#96 For when any number of Men have, by the consent of every individual, made a Community, they have thereby made that Community one Body, with a Power to Act as one Body, which is only by the will and determination of the majority. For that which acts any Community, being only the consent of the individuals of it, and it being necessary to that which is one body to move one way; it is necessary the Body should move that way whither the greater force carrie it, which is the consent of the majority: or else it is impossible it should act or continue one Body, one Community, which the consent of every individual that united into it, agreed that it should; and so every one is bound by that consent to be concluded by the majority. And therefore we see that in Assemblies impowered to act by positive Laws where no number is set by that positive Law which impowers them, the act of the Majority passes for the act of the whole, and of course determines, as having by the Law of Nature and Reason, the power of the whole.
The Law of Nature and Reason guide a self-governing community which has formed by consent of every individual who enters into it. In other words, such government has been founded by unanimous consent of all. The unanimous consent confers upon the legislature of the self-governing community the power to enact positive laws, by majority decision, that are binding on all citizens.
#97 And thus every Man, by consenting with others to make one Body Politick under one Government, puts himself under an Obligation to every one of that Society, to submit to the determination of the majority, and to be concluded by it; or else this original Compact, whereby he with others incorporates into one Society, would signifie nothing, and be no Compact, if he be left free, and under no other ties, than he was in before in the State of Nature. For what appearance would there be of any Compact? What new Engagement if he were no farther tied by any Decrees of the Society, than he himself thought fit, and did actually consent to? This would be still as great a liberty, as he himself had before his Compact, or any one else in the State of Nature hath, who may submit himself and consent to any acts of it if he thinks fit.
In paragraph #97 Locke elaborates further on the necessity for everyone to accede to the wishes of the majority. If there is no compliance, there is no Compact and no society.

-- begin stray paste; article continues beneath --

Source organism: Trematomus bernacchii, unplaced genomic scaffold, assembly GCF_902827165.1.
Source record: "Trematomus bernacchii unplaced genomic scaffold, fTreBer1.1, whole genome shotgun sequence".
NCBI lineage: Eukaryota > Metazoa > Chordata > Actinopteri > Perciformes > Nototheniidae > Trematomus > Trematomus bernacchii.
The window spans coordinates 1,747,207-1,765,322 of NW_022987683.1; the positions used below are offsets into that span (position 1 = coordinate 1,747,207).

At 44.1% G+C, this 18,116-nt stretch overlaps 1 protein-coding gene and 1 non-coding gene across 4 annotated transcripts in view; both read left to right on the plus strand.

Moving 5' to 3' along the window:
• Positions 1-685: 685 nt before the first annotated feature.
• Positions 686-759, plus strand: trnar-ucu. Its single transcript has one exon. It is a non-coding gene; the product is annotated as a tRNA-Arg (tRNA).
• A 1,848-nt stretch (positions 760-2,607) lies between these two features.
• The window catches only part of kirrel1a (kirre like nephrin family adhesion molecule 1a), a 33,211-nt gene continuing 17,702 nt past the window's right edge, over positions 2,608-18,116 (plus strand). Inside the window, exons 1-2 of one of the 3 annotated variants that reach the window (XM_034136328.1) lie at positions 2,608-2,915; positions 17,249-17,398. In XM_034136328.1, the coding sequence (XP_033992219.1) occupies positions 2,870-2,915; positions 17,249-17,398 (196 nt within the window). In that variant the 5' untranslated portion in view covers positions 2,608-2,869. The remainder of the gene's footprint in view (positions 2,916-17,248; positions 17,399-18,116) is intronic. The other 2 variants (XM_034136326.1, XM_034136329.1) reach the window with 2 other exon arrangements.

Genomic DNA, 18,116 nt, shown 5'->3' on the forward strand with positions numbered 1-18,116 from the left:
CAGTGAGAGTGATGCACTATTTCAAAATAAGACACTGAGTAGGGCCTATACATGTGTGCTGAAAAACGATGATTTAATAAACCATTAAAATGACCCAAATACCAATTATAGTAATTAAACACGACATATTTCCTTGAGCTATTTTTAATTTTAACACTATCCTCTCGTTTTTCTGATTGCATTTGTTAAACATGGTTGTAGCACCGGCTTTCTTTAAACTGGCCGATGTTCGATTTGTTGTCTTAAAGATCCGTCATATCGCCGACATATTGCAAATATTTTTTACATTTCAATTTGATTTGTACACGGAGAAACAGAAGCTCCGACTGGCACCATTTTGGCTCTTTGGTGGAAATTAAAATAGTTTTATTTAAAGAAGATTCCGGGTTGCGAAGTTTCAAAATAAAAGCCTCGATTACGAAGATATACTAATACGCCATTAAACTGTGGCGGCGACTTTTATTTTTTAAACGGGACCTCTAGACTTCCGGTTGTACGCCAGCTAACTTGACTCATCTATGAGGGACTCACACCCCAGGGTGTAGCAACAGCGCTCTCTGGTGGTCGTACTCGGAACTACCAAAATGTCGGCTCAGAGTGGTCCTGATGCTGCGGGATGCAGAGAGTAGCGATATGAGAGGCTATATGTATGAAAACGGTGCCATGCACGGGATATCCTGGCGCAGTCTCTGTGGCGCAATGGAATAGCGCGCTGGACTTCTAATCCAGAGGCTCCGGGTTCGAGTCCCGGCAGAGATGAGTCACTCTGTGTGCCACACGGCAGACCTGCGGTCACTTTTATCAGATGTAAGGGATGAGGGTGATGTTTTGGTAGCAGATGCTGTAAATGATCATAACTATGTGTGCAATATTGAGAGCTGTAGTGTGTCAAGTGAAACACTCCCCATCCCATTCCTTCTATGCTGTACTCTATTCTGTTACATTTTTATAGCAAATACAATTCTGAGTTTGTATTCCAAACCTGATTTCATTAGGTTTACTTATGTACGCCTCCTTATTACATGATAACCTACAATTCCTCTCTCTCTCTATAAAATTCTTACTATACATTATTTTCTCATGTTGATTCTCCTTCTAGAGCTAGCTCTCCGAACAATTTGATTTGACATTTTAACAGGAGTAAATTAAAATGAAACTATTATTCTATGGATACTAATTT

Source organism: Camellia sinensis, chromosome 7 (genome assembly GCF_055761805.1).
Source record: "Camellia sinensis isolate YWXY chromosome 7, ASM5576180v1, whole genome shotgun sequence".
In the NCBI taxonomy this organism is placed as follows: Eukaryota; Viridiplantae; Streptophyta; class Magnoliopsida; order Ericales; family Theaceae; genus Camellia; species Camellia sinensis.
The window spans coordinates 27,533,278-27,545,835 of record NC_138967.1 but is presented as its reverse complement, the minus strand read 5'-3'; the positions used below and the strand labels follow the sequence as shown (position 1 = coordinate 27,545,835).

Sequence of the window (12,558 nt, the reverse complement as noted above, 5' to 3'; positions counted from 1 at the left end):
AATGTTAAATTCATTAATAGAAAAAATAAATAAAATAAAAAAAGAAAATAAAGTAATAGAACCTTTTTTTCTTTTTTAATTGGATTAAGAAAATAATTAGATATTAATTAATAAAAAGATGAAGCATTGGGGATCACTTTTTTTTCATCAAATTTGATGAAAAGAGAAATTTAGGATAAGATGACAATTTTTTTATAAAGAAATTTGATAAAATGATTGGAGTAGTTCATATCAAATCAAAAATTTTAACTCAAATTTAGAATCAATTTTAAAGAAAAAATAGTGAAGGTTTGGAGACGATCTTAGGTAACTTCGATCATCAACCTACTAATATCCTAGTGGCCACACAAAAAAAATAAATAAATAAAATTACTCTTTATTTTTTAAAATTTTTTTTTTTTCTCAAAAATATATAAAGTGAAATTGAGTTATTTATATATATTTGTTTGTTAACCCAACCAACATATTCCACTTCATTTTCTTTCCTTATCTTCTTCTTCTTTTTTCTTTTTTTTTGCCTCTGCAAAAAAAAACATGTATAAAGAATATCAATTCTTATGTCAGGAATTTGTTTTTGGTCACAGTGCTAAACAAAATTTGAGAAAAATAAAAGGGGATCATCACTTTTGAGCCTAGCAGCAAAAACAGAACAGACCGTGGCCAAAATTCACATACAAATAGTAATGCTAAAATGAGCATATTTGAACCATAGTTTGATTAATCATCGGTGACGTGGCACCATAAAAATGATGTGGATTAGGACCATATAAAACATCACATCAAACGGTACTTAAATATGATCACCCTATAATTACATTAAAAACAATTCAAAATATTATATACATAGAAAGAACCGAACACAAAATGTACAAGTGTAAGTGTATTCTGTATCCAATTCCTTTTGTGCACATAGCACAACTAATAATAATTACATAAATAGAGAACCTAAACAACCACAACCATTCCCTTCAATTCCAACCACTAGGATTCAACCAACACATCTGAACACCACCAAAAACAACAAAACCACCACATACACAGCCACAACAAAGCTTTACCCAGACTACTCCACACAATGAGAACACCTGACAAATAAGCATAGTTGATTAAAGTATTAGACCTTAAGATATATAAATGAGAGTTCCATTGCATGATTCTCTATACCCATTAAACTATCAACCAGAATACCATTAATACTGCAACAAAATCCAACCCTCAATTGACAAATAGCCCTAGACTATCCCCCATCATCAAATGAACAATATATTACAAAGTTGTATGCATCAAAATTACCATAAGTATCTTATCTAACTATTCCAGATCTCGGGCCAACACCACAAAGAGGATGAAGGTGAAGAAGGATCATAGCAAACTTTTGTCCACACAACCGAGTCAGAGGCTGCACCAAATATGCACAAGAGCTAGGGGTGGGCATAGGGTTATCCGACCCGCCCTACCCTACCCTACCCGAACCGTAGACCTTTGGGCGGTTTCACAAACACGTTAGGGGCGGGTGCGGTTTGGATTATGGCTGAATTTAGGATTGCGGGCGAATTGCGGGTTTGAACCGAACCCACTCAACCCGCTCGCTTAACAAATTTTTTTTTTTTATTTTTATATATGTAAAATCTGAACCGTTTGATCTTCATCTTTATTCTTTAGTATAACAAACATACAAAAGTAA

#99 Whosoever therefore out of a State of Nature unite into a Community, must be understood to give up all the power, necessarily to the ends for which they unite into Society, to the majority of the Community, unless they expressly agreed in any number greater than the majority. And this is done by barely agreeing to unite into one Political Society, which is all the Compact that is, or needs be, between the Individuals, that enter into, or make up a Common-wealth. And thus that, which begins and actually constitutes any Political Society, is nothing but the consent of any number of Freemen capable of a majority to unite and incorporate into such a Society. And that is that, and that only, which did, or could give beginning to any lawful Government in the World.
Paragraph #99 declares that the only lawful Government is one constituted by the consent of free men who cede all those rights they have under natural law to the government of the community as may be necessary "to the ends for which they unite into Society". Such government usually takes a democratic form.
#131 But though Men when they enter into Society, give up the Equality, Liberty, and Executive Power they had in the State of Nature, into the hands of the Society, to be so far disposed of by the Legislative, as the good of the Society shall require; yet it being only with an intention in every one the better to preserve himself his Liberty and Property; (For no rational Creature can be supposed to change his condition with an intention to be worse) the power of the Society, or Legislative constituted by them, can never be suppos'd to extend farther than the common good; but is obliged to secure every ones Property by providing against those three defects above-mentioned, that made the State of Nature so unsafe and uneasie. And so whoever has the Legislative or Supreme Power of any Common-wealth, is bound to govern by establish'd standing Laws, promulgated and known to the People, and not by Extemporary Decrees; by indifferent and upright Judges, who are to decide Controversies by those Laws; And to imploy the force of the Community at home, only in the execution of such Laws, or abroad to prevent or redress Foreign Injuries, and secure the Community from Inroads and Invasion. And all this to be directed to no other end, but the Peace, Safety, and publick good of the People.
I conclude with paragraph #131, the last in the section on "Ends of Political Society." It is a most comprehensive statement on men's natural rights and on the only rational reasons for surrendering these rights to a government, as Locke puts it: "no other end, but the Peace, Safety, and publick good of the People."